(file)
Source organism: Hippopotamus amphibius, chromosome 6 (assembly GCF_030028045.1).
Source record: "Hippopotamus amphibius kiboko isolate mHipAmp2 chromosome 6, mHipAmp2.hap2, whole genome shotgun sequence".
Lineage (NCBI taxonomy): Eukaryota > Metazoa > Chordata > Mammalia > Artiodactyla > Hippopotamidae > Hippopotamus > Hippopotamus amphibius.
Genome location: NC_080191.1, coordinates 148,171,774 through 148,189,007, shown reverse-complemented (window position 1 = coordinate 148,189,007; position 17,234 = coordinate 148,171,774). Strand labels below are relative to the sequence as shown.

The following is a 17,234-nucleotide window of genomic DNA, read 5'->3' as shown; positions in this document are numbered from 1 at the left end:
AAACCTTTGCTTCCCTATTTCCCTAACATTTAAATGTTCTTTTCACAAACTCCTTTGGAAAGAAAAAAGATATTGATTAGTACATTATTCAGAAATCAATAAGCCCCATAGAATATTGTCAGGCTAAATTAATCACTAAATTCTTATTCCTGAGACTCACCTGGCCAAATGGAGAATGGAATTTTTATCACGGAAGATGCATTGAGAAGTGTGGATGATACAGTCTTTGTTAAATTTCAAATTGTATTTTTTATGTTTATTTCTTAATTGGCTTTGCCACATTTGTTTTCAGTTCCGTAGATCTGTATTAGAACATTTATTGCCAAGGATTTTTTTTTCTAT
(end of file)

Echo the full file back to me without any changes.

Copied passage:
Source organism: Hippopotamus amphibius, chromosome 6 (assembly GCF_030028045.1).
Source record: "Hippopotamus amphibius kiboko isolate mHipAmp2 chromosome 6, mHipAmp2.hap2, whole genome shotgun sequence".
Lineage (NCBI taxonomy): Eukaryota > Metazoa > Chordata > Mammalia > Artiodactyla > Hippopotamidae > Hippopotamus > Hippopotamus amphibius.
Genome location: NC_080191.1, coordinates 148,171,774 through 148,189,007, shown reverse-complemented (window position 1 = coordinate 148,189,007; position 17,234 = coordinate 148,171,774). Strand labels below are relative to the sequence as shown.

The following is a 17,234-nucleotide window of genomic DNA, read 5'->3' as shown; positions in this document are numbered from 1 at the left end:
AAACCTTTGCTTCCCTATTTCCCTAACATTTAAATGTTCTTTTCACAAACTCCTTTGGAAAGAAAAAAGATATTGATTAGTACATTATTCAGAAATCAATAAGCCCCATAGAATATTGTCAGGCTAAATTAATCACTAAATTCTTATTCCTGAGACTCACCTGGCCAAATGGAGAATGGAATTTTTATCACGGAAGATGCATTGAGAAGTGTGGATGATACAGTCTTTGTTAAATTTCAAATTGTATTTTTTATGTTTATTTCTTAATTGGCTTTGCCACATTTGTTTTCAGTTCCGTAGATCTGTATTAGAACATTTATTGCCAAGGATTTTTTTTTCTAT